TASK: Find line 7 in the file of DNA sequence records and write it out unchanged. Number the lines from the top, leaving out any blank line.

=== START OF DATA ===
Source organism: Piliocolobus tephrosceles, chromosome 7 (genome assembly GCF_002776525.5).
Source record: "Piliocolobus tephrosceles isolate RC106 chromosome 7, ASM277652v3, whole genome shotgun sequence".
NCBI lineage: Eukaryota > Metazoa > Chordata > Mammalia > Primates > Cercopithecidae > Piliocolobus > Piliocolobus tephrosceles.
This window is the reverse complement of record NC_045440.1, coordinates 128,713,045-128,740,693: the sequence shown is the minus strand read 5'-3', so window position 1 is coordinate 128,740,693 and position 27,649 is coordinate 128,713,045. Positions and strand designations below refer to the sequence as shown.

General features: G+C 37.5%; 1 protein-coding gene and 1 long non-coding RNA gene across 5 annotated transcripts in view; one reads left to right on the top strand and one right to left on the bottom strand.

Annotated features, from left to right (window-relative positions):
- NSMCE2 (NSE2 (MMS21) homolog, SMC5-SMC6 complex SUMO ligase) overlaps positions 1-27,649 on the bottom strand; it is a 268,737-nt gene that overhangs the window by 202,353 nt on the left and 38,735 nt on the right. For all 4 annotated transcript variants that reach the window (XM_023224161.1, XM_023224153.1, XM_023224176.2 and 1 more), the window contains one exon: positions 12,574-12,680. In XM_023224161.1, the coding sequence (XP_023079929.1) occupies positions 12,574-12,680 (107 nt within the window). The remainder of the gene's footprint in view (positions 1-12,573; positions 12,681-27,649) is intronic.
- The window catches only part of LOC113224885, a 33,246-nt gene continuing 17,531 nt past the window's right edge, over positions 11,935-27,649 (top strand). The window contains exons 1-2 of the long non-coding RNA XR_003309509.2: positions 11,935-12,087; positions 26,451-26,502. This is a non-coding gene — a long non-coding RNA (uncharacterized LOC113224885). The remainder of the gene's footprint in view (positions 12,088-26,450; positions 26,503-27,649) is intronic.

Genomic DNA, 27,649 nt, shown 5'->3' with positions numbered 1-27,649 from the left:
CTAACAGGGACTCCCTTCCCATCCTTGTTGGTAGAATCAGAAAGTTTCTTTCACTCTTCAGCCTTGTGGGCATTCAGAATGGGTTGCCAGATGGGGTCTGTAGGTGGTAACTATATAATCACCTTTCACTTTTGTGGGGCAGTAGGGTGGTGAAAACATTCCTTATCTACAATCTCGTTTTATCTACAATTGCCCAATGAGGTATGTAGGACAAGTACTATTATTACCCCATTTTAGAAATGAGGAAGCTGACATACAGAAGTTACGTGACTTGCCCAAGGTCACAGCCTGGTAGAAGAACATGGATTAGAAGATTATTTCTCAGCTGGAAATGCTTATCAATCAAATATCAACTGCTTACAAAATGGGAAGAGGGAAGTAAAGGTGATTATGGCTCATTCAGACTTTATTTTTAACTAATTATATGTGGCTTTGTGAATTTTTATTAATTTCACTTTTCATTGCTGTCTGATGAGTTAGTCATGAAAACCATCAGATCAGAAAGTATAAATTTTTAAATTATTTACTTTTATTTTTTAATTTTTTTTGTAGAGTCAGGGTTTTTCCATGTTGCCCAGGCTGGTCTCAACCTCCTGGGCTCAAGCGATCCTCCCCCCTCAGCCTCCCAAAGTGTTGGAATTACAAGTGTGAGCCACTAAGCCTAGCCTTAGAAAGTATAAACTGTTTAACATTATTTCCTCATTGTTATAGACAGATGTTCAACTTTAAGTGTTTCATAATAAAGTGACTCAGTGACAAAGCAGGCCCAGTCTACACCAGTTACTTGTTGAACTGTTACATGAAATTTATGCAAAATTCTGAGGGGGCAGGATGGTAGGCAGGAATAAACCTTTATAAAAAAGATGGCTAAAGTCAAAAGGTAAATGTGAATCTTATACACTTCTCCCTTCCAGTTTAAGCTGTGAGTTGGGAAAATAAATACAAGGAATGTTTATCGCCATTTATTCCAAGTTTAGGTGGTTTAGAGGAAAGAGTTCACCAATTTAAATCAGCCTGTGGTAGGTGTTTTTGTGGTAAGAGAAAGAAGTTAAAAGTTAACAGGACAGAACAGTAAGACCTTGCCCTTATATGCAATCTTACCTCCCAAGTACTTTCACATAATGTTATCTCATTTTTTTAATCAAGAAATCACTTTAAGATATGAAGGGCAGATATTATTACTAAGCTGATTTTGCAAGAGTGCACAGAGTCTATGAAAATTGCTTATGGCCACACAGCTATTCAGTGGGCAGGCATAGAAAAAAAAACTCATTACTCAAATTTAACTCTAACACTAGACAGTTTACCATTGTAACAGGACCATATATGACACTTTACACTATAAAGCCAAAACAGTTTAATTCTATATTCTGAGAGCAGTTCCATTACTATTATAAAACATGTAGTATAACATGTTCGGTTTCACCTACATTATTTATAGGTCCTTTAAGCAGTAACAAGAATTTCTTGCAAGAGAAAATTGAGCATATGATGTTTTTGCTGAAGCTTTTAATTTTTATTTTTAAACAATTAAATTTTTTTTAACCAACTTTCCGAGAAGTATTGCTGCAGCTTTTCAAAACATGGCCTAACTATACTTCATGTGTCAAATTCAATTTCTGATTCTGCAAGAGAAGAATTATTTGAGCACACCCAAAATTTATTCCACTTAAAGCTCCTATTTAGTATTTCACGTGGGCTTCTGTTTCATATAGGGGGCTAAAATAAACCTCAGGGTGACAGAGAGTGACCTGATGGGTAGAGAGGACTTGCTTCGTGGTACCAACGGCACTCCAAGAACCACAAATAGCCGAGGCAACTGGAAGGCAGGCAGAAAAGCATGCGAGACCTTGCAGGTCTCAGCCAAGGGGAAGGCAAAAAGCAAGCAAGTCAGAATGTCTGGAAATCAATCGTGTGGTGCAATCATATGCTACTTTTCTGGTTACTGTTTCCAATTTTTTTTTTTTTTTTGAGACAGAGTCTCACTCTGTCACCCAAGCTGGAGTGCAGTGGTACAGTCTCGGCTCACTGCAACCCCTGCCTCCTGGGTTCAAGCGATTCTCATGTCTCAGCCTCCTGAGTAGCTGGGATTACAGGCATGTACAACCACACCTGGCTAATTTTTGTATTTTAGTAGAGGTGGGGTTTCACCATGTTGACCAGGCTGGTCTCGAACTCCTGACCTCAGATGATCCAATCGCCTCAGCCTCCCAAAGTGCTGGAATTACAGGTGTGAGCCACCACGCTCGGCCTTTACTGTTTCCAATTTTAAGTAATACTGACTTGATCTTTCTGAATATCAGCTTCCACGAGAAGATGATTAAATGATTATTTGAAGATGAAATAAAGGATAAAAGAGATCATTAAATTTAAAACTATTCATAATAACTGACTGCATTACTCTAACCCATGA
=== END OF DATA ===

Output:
- NSMCE2 (NSE2 (MMS21) homolog, SMC5-SMC6 complex SUMO ligase) overlaps positions 1-27,649 on the bottom strand; it is a 268,737-nt gene that overhangs the window by 202,353 nt on the left and 38,735 nt on the right. For all 4 annotated transcript variants that reach the window (XM_023224161.1, XM_023224153.1, XM_023224176.2 and 1 more), the window contains one exon: positions 12,574-12,680. In XM_023224161.1, the coding sequence (XP_023079929.1) occupies positions 12,574-12,680 (107 nt within the window). The remainder of the gene's footprint in view (positions 1-12,573; positions 12,681-27,649) is intronic.